Welcoming an Ordinary Life

We live in a society that glorifies achievements and possessions. We love hero and rags to riches stories. It is admirable to embrace one’s true self, respond to a calling, and achieve remarkable things. However, the over culture’s judgement of what is worthy and honourable may be at times very misguided. It leads to a constant ache of never being “good enough.” Popular culture may be promoting that a simple and ordinary life is of less value. What if one’s calling is to be a modest family-oriented person or someone who is helpful in their community?

Jeroen Van Baar during his Ted talk describes a psychological study about two types of people, maximizers and satisficers.[1] Maximizers are people who desire the best possible outcome of each choice. They tend to earn 20% more money than satisficers. They spend more time and effort in gaining the ideal result. They seek external validation for their choices based on reputation and status. Maximizers feel doubt about whether they could have made a better choice than others and engage in social comparison. Satisficers are people who feel their choices are good enough. They have less regrets, more happiness and better self-esteem than maximizers.[2]

When people have too many choices it creates anxiety.[3] Picture the movie Babe in the scene when Arthur Hogget spent months creating a beautiful handmade dollhouse for his granddaughter. When she opens her gift, she cries, “I wanted the one I saw on the television.” Although this child’s behaviour is extreme, many people feel that things are never enough. This stems from an internal feeling of lack rather than being spoiled or catered to. Modern-day media promotes the value of achievement, goods, money, looks and subsequently harsh judgement. Society has moved away from things that bind us, human connectedness, compassion, spirituality, charity, and warmth. It is remarkable that the countries with the lowest risk of suicide are developing countries such as Barbados and Venezuela. The saying that money does not buy happiness is mostly true. Research has shown that a certain amount of money provides security and happiness. Researchers have found that beyond a certain number, happiness does not increase exponentially.[4]

As an art therapist and psychotherapist, I see many people suffering from anxiety and depression who have the notion of being remarkable equals being worthy. This can come from one’s upbringing and societal messages. Social media messages praise lofty achievements, beauty and people who do not look their age. Marketers use media and news to control our views, beliefs, and spending. They often create consumers by playing on our pain points creating a feeling of lack. Social comparison online whisks away happiness. The feeling of not being good enough turns up the volume on people’s internal critic.

Society would be wise to return to honouring the blessings of living a prudent and ordinary life. People could feel satisfied and happier. Joy can come from life’s simple things. Could we admire a simple man who worked in a gas station and who never asked for more? He takes pride in doing an excellent job at work. He is happy with little, but he is kind. He loves his wife and children and serves his community. When I was young, there was an elderly single woman who lived on my street. She was the kindest lady. I played outside on hot days; she would signal for me to come in for a glass of juice. She watched out for us. Although as a child I did not think much of it as an adult, I remember her kindness and caring. I do not have a memory of people around me who looked pretty, took over corporations and climbed the social ranks.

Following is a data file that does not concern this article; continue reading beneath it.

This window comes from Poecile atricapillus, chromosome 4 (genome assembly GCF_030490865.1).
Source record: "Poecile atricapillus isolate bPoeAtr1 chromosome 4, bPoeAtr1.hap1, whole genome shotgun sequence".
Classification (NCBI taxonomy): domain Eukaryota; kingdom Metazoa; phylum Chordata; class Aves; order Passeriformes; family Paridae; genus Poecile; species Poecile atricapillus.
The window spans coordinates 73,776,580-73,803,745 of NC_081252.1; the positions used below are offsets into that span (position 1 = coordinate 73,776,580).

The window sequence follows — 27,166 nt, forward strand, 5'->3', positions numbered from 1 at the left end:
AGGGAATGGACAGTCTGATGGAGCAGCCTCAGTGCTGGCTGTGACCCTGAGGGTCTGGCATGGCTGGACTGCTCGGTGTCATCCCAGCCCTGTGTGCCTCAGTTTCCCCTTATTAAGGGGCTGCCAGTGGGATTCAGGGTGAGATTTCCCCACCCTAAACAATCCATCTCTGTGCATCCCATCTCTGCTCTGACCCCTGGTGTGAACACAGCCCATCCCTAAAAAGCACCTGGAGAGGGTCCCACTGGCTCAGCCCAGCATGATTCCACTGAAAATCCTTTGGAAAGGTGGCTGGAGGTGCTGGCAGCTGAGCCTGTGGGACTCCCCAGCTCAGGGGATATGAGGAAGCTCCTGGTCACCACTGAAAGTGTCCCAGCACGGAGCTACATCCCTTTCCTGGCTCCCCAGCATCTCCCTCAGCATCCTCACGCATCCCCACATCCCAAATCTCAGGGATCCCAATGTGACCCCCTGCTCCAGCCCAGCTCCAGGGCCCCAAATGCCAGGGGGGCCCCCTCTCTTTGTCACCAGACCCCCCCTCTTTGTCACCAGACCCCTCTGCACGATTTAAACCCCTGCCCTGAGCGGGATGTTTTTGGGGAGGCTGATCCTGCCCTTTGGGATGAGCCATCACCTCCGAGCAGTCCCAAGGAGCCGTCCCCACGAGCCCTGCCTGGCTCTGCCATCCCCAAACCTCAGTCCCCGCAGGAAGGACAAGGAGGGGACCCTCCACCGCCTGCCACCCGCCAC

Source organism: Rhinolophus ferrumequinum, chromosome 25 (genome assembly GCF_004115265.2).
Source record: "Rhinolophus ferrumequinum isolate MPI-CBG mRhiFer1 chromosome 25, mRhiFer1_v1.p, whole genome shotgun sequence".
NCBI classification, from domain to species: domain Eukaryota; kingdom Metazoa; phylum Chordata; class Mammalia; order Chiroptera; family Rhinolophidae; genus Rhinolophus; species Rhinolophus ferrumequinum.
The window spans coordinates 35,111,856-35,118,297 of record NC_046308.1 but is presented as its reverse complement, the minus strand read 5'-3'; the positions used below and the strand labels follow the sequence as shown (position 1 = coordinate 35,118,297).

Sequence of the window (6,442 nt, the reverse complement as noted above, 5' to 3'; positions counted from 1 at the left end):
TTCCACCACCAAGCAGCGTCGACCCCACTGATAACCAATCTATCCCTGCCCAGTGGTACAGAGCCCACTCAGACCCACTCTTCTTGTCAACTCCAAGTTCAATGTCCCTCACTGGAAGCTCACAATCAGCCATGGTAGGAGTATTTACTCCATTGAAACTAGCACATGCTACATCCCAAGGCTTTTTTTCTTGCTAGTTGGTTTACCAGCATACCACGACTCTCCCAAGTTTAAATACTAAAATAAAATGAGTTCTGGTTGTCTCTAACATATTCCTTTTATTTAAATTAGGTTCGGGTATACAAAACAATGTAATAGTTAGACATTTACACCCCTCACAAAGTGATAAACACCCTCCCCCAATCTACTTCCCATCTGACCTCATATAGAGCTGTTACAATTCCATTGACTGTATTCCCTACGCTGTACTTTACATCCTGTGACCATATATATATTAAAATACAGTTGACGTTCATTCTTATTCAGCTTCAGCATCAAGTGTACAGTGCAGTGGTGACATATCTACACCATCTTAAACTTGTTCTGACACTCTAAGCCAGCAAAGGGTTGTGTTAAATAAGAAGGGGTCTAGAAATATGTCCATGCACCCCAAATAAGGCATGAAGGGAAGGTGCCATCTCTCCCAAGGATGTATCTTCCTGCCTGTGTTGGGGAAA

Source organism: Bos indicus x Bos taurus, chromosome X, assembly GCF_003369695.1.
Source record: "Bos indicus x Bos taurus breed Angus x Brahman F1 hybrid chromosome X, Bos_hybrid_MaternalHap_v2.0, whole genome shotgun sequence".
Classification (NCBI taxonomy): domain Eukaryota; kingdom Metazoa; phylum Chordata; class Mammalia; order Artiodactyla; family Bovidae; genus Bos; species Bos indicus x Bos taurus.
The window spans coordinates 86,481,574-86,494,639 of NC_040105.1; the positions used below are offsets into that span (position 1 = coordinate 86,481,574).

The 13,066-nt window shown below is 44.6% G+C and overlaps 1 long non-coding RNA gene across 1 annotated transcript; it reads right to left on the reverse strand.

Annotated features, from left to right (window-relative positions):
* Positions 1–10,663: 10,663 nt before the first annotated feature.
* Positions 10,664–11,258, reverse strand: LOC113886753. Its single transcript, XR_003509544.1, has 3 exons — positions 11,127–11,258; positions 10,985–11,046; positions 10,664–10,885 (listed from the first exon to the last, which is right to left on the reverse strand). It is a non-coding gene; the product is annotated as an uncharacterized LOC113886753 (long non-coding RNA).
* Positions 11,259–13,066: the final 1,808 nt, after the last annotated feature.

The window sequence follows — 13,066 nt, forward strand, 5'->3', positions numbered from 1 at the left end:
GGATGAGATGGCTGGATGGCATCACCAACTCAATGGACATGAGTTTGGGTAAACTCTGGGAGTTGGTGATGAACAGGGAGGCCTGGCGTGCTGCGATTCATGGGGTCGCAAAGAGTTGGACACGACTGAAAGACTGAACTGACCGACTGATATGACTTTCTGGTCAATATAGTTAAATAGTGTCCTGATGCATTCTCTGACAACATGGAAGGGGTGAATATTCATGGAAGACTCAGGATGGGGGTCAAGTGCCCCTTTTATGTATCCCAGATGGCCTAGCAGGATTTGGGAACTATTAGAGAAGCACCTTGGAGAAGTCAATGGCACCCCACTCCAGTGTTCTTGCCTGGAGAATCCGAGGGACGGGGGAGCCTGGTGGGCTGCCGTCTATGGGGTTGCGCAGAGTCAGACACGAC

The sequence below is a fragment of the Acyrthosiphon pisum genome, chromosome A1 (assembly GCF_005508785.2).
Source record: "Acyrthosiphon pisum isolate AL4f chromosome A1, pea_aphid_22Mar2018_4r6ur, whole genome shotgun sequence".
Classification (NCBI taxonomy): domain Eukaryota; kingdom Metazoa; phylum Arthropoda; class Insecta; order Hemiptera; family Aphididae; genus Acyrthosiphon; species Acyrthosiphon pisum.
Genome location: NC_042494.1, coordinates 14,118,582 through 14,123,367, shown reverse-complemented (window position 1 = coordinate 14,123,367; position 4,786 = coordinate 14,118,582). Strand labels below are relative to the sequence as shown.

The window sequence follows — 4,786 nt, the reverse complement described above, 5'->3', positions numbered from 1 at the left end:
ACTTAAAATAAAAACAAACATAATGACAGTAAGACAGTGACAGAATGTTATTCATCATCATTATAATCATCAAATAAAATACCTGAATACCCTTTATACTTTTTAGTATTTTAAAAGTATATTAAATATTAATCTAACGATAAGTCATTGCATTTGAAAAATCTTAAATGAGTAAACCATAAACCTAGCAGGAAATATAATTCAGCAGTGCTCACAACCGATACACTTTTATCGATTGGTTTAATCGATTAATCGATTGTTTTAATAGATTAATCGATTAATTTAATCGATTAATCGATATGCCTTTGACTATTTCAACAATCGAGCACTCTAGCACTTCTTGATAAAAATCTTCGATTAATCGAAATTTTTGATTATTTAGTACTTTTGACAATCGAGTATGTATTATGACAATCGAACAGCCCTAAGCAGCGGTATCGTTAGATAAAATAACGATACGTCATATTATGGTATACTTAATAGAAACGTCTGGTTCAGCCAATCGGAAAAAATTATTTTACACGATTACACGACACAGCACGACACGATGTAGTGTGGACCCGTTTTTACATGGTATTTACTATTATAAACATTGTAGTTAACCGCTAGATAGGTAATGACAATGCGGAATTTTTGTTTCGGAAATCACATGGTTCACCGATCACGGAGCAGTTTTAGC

The fact that we are here and living in our bodies is utterly amazing. The chances of being born are one in four hundred trillion.[5] We are each given our body because only we are destined to be us. Allow space for gratefulness and the joy of small things. There will always be something brewing in this life. Can we feel joy in simple things like the warmth of the sun on your face, helping your friend fix their flat tire, a silly joke with your sibling, the taste and touch of a warm cup of tea or the smell of fresh sheets? Could you have goals but still love yourself and the simple blessings of life in the meantime? True power and peace lie in validation and happiness from within. It is a sad paradox that people who have it “all” and are high achieving are not as happy as those who are not. We can sit with the simplicity of life, have a few goals and embrace ourselves? We can definitely learn to do so.

Heather Caruso is an art therapist and Registered Psychotherapist in Guelph Ontario. For more information go to www.arttherapyguelph.com

[1] Van Baar, J. (April 2015). Average is Awesome: Embracing Mediocrity as the Key to Success. Youtube. Retrieved from  https://youtu.be/JDDGhGiaAZU.

[2] Heshmat, S. (June 2015). Satisficing vs. Maximizing. Psychology Today. Retrieved from Satisficing vs. Maximizing | Psychology Today

[3] Clinehens, J. (May 2019). The Choice Overload Effect: Why simplicity is the key to perfecting your experience. Medium. Retrieved from The Choice Overload Effect: Why simplicity is the key to perfecting your experience | by Jennifer Clinehens | Choice Hacking | M The Choice Overload Effect: Why simplicity is the key to perfecting your experience | by Jennifer Clinehens | Choice Hacking | Medium edium

[4] Berger, m. (Jan 2021). Money Matters to Happiness. Penn Today. Retrieved from Money matters to happiness—perhaps more than previously thought | Penn Today (upenn.edu)

[5] Being born, Are You a Miracle? On the Probability of Your Being Born | HuffPost Life